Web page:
A Little More on Leisure…

Following on yesterday’s post about rest and leisure

One of my favorite bedside books is The Importance of Living by Lin Yutang. Lin gained popularity as an erudite Chinaman back in the 1930’s but, to my knowledge, none of his fine books are in print today.

Lin was a great believer in leisure as a means for refinement and reflection. He states that,

It is clear that only in a society with leisure can the art of conversation be produced, and it is equally clear also that only when there is an art of conversation can there be good well-written essays.

…both the art of conversation and the art of writing good prose…is possible only in a life of leisure.

Is this true? Can you grind away at your job for twelve hours a day and then rush into your office and dash out sensitive haiku or enlightened prose? Lin thinks not:

Businessmen who are busy the whole day and immediately go to bed after supper, snoring like cows, are not likely to contribute anything to culture

But we have quashed most leisure out of our culture. We take our work home each day on our iPhones and computers. Paying the family bills takes two parents working full time. We order dinners, groceries, and dog-walkers on-line. And conversation? How? How to break through the surgically attached headphones or the stare that never swerves away from the phone screen?

It’s fascinating and prescient that Lin connects art, writing, and conversation with leisure. He argues that it takes time laying about to develop these skills. They can’t be crammed into a busy brain. It’s a kind of play, really. Playing with words, or ideas, or paint. Play rarely happens under pressure.

So take a few minutes this weekend to be a bum. A layabout. A lolly-gager. You’ll be better for it.


Go here to read more about Slow philosophy.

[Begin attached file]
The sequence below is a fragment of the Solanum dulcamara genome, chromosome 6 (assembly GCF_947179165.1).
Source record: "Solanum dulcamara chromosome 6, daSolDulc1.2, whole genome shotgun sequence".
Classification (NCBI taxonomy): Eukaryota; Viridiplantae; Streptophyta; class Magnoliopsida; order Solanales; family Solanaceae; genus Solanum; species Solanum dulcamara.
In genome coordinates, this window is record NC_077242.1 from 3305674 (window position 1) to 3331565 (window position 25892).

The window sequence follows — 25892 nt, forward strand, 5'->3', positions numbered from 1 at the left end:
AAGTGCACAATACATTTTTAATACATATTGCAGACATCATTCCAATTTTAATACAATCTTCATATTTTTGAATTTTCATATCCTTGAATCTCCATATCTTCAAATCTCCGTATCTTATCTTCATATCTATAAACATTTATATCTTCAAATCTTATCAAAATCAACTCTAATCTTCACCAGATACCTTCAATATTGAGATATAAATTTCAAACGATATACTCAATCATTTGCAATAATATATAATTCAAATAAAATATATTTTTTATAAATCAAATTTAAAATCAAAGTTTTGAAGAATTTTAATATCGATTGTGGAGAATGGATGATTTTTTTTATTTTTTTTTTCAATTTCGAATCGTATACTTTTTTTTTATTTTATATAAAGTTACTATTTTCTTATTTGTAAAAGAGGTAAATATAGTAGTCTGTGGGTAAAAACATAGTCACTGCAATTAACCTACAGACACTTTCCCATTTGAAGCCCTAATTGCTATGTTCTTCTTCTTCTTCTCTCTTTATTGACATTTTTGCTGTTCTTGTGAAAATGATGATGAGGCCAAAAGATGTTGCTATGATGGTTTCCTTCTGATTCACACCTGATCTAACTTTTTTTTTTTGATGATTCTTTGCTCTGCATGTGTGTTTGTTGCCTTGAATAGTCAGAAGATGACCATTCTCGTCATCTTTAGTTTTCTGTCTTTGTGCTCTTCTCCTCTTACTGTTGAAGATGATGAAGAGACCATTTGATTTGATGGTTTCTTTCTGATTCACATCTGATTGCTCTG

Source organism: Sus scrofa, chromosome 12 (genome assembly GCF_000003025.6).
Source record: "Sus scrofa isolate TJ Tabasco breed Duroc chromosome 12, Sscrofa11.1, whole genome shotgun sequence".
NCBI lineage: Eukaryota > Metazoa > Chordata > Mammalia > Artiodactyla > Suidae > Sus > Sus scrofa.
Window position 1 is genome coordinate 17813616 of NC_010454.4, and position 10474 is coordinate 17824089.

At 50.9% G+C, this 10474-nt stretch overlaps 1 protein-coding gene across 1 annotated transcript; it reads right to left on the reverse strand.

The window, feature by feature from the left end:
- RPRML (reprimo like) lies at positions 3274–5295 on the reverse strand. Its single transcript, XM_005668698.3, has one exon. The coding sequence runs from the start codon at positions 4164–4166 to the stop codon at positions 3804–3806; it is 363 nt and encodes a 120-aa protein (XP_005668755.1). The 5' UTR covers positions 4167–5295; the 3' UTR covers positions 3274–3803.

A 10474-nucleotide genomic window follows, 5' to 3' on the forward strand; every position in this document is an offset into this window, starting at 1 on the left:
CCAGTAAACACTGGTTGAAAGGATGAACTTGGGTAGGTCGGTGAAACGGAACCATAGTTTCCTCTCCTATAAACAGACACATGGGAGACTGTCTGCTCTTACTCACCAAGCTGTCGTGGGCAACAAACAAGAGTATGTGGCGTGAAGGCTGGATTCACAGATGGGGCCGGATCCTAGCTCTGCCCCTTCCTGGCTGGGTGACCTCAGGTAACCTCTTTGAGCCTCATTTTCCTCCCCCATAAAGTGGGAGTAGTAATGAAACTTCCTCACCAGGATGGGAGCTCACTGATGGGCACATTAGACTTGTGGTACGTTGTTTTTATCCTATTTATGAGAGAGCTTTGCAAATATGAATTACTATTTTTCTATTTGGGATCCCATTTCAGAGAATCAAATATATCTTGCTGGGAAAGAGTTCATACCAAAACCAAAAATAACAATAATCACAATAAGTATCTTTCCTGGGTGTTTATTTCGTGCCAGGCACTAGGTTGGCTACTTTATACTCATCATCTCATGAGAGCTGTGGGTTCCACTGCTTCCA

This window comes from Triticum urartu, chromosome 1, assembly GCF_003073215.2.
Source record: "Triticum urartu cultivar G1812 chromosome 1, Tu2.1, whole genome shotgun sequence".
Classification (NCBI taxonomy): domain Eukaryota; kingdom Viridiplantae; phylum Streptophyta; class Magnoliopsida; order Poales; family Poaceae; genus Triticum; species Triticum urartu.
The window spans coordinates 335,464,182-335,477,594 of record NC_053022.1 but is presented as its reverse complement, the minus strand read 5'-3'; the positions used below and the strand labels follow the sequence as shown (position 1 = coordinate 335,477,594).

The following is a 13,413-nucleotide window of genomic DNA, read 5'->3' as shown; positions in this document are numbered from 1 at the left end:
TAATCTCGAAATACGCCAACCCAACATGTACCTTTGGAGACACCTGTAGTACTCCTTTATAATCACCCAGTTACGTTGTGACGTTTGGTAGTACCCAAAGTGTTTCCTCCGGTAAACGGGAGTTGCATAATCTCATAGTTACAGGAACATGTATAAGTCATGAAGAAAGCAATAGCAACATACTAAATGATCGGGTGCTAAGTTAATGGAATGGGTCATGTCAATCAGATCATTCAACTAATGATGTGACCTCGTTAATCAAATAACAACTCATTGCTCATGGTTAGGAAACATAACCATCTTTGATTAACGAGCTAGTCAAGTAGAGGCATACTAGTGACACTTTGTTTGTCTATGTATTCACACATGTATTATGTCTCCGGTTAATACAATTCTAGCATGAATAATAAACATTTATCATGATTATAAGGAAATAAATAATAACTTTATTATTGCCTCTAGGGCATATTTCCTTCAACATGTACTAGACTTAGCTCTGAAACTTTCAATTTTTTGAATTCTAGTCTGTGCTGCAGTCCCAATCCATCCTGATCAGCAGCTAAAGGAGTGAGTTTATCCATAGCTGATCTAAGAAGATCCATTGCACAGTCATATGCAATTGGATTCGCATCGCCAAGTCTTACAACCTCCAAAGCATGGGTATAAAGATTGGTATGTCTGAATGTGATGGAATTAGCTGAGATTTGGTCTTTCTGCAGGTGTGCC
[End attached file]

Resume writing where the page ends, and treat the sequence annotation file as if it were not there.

See here for a Kindle download of The Importance of Living.

What If You Wasted Your Entire Life?

Leo Tolstoy and the Meaning of Life

Book Review: The Death of Ivan Ilyich, Leo Tolstoy

Like many wealthy young men, Tolstoy spent his days vacillating between the responsibilities of a young noble and the pleasures of the whore house. Finally, he mostly gave up on both and found religion.  Found True Religion is more accurate. He was Russian Orthodox his entire life until renouncing orthodoxy for his own version of True Faith in Jesus. The Death of Ivan Ilyich – a novella easily read in an afternoon – was his first published effort after his awakened faith. It tells the story of a man who, with no real effort or drive, rises to a mid-level bureaucratic position, and in so doing, learns to despise his once beloved wife, largely ignores his once adorable children, and spends his time proving to his colleagues and neighbors that he is a man of great culture and import. He is a Kardashian: pretense with little substance.

While hanging curtains in his new and ostentatious home,  Ilyich falls. Over the next days, he feels an ache in his side and then develops a metallic taste in his mouth. At his wife’s nagging, he agrees to see a doctor, then doctors, and then specialists who all fail to accurately diagnose his ailment. He knows, but will not admit, that he is in a downward spiral toward pain and death. He comes to detest his life and despises those around him. Death was never meant for him. Not now! Doctors, friends, and family are all liars who feign concern but plot their escape to the card table. People avoid him, he thinks, because he reminds them of death, of wasting, and of their own demise. His only comfort is his peasant servant, a theme seen throughout all of Tolstoy’s writing.

His last days are excruciating. Not from pain only but from the pestering realization that he has lived his life wrongly. Like a vapor. He has lived a false life elevating artifice and selfishness just as those he now despises. Just an hour before dying he feels release realizing that a good life is an authentic life.  A peasant life.  A life of empathy and compassion. His heart turns and he is washed in love and pity for his family and friends. He sees his death as their release from the burden of his care.

No Answers But Good Questions

But Ilyich is no mere pamphlet.  Tolstoy avoids pedantry and Ilyich’s dying revelations are implied and open to interpretation. Is this part of Tolstoy’s genius? To let each reader meander to their own meanings? Can we live authentically as wealthy people? What good is it to ‘inherit the earth’ if you are poor, weak, and dying? Thirteen years later, Tolstoy will publish Resurrection where the themes of Ilych are expanded. The Death of Ivan Ilyich rests comfortably on the same bookshelf with other great philosophical fiction (and isn’t all Russian lit philosophical?). Tolstoy presents the problem, hints at solutions, but raises as many questions as he answers.